Urethral Fistulas

  • Definition: a connection between the urethra and the outside skin (phallus, scrotum, and/or perineum).

  • Symptoms: urinary leakage from somewhere other than the tip of the phallus.

  • Fistulas are relatively common, and if present, are diagnosed when patients start urinating about 3-4 weeks postop. On occasion, fistulas develop beyond the 3 week period.

  • Phallus swelling increases your risk of a fistula on the underside of the phallus along the suture line.

    • Management: elevate the phallus, rest, wound care (ointment daily, keep clean), eat healthy​

    • Example: some patients don't have any fistulas during their first month of recovery, but then note new fistulas develop on the underside of the phallus. This occurs when patients have prolonged phallus swelling.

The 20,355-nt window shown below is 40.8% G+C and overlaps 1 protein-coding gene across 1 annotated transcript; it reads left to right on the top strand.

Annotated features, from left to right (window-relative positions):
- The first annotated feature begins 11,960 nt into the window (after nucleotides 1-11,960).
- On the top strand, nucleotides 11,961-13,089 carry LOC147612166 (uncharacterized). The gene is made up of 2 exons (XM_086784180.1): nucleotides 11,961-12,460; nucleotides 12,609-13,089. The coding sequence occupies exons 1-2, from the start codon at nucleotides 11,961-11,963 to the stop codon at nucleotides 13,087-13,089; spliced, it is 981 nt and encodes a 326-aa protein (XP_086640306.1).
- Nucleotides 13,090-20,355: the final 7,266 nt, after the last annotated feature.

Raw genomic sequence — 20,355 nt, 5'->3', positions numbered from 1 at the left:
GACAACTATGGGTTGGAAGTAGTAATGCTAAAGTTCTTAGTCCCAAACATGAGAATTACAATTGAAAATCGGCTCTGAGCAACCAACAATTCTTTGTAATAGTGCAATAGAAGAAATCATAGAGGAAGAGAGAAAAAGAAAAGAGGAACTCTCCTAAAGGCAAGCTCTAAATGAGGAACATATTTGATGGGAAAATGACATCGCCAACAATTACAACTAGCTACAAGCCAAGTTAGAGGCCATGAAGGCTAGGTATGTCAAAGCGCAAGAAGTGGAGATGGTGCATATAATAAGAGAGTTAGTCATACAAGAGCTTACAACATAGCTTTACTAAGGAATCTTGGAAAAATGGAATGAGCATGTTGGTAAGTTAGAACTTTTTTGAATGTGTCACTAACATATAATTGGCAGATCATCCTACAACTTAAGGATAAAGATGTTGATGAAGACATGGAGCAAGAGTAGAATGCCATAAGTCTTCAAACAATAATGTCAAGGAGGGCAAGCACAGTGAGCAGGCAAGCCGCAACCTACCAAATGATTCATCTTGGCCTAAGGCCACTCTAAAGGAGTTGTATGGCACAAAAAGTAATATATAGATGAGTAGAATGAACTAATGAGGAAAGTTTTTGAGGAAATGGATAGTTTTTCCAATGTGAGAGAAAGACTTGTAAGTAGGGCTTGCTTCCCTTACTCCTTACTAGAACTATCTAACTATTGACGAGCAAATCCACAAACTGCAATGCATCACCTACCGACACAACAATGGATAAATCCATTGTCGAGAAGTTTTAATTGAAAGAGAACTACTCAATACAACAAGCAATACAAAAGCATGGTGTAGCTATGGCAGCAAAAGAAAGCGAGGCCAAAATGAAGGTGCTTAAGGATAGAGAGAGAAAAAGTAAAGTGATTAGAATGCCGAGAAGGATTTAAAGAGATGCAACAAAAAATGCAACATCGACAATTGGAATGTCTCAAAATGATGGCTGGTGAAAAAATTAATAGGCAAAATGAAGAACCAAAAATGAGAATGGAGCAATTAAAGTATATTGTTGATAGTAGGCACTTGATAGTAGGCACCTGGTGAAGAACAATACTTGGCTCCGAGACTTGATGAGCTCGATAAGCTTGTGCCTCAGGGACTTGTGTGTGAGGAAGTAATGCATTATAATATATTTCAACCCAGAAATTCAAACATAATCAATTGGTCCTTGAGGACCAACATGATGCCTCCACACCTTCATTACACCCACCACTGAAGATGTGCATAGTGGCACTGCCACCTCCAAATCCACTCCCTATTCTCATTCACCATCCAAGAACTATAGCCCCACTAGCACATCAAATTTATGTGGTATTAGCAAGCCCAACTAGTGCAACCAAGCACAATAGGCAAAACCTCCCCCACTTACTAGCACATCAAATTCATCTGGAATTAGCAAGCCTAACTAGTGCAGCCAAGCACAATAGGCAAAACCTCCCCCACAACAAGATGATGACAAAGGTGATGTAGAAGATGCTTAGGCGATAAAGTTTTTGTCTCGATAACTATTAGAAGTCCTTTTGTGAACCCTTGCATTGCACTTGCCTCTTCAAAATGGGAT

• Swelling --> tension on a suture line --> higher chance of the suture line opening --> fistula

  • Risk factors for fistula formation:​

    • Smoking, poor nutrition​

    • Tension on the urethral suture line 

    • A urethral stricture (blockage of the urine flow can lead to upstream pressure buildup within the urethra; this may lead to a fistula and/or prevent a fistula from healing)

SURGERY FOR FISTULAS

  • When is surgical repair indicated? 

    • If the fistula does not heal by 3 months after phalloplasty or metoidioplasty, then surgical repair is required​

  • Fistula repair surgery

    • Involves separating the urethral tissue from the genital skin and removing the connection (or tract) between the two.

    • The urethral tissue is closed, followed by an interposing layer of neighboring tissue (if present) or graft to separate the urethral suture line from the genital skin suture line.

  • Catheter duration?

    • Some patients need a catheter for 1-4 weeks, depending on the type and location of the repair. Type of repair depends on the number, location, size, and severity of the urethral defect(s). ​

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